Students blamed for university and college cyber-attacks

The BBC has reported that a security analysis of cyber-attacks against universities and colleges in the UK has discovered staff or students could often be responsible, rather than organised crime or hacking groups.

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Commenting on this, Nick Murison, managing consultant at Synopsys, said “Some of this will come down to educating staff and students. Campus networks can feel like safe places for students to try their hand at hacking, with some of the activity being down to curiosity as opposed to any intentional malice. Staff may feel that their data doesn’t warrant much protection as it’s “just research data” that holds little commercial value, and so may not take appropriate steps to secure their systems. University IT departments are constantly battling “shadow IT”, with students and staff connecting various systems to the network that are not centrally managed, and are often not secured. Universities should ensure that everyone understands the impact of lax security and “messing around”, both through education campaigns and making it clear that there are real-world consequences for violating IT security policies, not to mention the law.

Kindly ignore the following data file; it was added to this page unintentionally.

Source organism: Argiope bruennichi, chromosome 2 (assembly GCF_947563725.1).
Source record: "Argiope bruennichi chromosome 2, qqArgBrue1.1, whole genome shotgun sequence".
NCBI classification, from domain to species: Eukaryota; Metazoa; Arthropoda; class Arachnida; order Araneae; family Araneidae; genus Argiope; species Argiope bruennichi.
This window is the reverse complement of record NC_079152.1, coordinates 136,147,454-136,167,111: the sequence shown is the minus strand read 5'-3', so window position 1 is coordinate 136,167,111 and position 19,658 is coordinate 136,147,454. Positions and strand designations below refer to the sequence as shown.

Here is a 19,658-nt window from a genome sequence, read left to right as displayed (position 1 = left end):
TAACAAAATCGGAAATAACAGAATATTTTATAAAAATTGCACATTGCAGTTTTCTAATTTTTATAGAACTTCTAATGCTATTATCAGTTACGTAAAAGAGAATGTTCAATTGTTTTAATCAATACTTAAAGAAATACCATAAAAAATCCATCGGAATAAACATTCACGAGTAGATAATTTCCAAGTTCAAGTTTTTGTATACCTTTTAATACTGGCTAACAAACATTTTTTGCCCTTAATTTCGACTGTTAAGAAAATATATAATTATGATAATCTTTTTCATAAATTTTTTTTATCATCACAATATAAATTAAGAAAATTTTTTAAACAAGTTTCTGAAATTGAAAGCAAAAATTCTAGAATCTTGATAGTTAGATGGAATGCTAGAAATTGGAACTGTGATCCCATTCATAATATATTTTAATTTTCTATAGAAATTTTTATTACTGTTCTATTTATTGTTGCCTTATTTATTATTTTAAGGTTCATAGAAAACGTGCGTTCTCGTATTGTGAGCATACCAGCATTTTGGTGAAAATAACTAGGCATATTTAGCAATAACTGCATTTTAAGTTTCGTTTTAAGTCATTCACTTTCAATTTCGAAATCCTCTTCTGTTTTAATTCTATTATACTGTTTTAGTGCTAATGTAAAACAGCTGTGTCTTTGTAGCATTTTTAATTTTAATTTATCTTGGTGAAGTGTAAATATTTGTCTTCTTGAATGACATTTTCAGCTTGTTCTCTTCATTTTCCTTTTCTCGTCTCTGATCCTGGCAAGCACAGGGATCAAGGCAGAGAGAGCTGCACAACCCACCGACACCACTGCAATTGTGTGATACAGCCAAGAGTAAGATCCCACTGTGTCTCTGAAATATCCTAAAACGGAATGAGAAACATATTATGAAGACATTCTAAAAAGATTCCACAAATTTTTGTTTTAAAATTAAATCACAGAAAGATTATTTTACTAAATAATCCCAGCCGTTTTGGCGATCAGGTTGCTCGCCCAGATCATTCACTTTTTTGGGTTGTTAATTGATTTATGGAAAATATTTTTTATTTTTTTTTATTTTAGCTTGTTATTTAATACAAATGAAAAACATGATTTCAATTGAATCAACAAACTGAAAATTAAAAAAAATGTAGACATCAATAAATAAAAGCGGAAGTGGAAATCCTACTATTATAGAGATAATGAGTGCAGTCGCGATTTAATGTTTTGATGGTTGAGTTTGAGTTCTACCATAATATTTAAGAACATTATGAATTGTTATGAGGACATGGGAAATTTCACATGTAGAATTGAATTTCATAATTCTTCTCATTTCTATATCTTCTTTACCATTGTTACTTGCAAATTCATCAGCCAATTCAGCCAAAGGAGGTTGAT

Any threats are likely to be a combination of internal threats as well as external threats, where external attackers have managed to install malware on internal systems, and pivoting their attacks from the outside through internal systems. For example, if a Denial of Service attack seems to start and stop based on office hours, this could be down to a member of staff or a student turning their laptop or desktop computer on and off. The user of the computer may be entirely unaware of what is happening.

Much like dealing with any other threat actor, it comes down to minimising risk through keeping systems up to date, enforcing strong security controls for both internal and external systems, and enforcing principles of least privilege. You cannot simply rely on a strong external perimeter; you have to harden all systems in anticipation of attacks from both the outside and the inside.”